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Edinburgh Council releases geographic data to empower citizens.

The City of Edinburgh Council has released over 25 different datasets through an Open Data Hub and programme for developers, Edinburgh Apps. Ordnance Survey’s new Presumption to Publish process has supported this drive.

The benefits of open data at local government level are well recognised, leading to citizen engagement, government transparency and opportunities for innovation.

The City of Edinburgh Council has produced a clear strategy for open data along with an effective framework to promote access to these datasets. Ordnance Survey’s new Presumption to Publish process has supported this drive by further streamlining the release of Local Authority data.

What were the challenges?

  • Making data available to people or organisations who don’t have access to commercial datasets.
  • Increasing the range and scope of spatial datasets available to the citizens of Edinburgh under open terms.
  • Avoiding long or difficult processes for exempting datasets.
  • Allowing OSMA members to release more datasets under open data terms.

What was the solution?

Under the One Scotland Mapping Agreement, members such as the City of Edinburgh Council can go through a process of exemption for their derived datasets – datasets which have been created using Ordnance Survey products – to give them Open Government Licence terms. These datasets would then be considered open data.

The expanded exemption process has made it easier for the Council to roll out our open data programme, ensuring citizens and interested groups can make use of Local Government datasets that are underpinned by OS mapping.

Mike Bell, Systems Manager, City of Edinburgh Council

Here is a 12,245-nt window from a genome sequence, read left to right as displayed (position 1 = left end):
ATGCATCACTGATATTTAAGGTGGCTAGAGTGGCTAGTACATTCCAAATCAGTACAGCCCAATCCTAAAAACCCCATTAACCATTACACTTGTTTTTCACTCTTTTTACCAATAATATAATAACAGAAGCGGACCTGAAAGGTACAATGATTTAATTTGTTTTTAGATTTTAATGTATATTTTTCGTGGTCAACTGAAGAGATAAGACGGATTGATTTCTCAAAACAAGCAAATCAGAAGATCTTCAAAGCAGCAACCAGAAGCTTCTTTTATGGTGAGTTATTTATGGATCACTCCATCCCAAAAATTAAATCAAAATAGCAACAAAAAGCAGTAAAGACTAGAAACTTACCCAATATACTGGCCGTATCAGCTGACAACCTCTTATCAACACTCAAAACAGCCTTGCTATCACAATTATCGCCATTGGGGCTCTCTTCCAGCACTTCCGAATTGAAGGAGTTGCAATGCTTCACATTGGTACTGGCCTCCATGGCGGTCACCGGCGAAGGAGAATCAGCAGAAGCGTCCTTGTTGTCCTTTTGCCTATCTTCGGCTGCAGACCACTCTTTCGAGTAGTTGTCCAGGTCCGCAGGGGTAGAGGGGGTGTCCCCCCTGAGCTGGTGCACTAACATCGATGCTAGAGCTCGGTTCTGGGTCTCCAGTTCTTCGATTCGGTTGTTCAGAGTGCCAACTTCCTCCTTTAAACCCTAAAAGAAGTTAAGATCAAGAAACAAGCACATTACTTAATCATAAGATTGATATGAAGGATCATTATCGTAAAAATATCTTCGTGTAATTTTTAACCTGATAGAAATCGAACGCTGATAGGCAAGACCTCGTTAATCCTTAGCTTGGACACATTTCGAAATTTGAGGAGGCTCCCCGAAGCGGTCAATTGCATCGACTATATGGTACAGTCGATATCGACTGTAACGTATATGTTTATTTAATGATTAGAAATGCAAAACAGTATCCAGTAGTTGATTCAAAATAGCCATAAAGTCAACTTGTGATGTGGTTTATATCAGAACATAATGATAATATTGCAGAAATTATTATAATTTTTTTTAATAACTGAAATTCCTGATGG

Knowing improvements could be made led to the development of Presumption to Publish, a streamlined process that meant OSMA members have their datasets exempted in minutes.

The City of Edinburgh Council has been proactive in utilising the process, releasing over 25 different datasets in the first few months of Presumption to Publish being available. The datasets cover a wide range of areas; from heritage site information and gritting routes to vacant land surveys and city parking bays. These datasets can be used by any third party under open data terms to be used as they see fit. The Council has supported this through the provision of an Open Data Hub and an active developer programme EdinburghApps.

What were the outcomes?

  • Altogether improved licensing processes have enabled the Council to drive its Open Data Strategy to the benefit of the citizens of Edinburgh.
  • New exemption process removes barriers against releasing more derived datasets.
  • Individuals and organisations have access to a wider range of spatial data with which they can develop new spatial services and solutions the under Open Government Licence terms.
  • Promotes and supports government transparency and citizen engagement.

The products used

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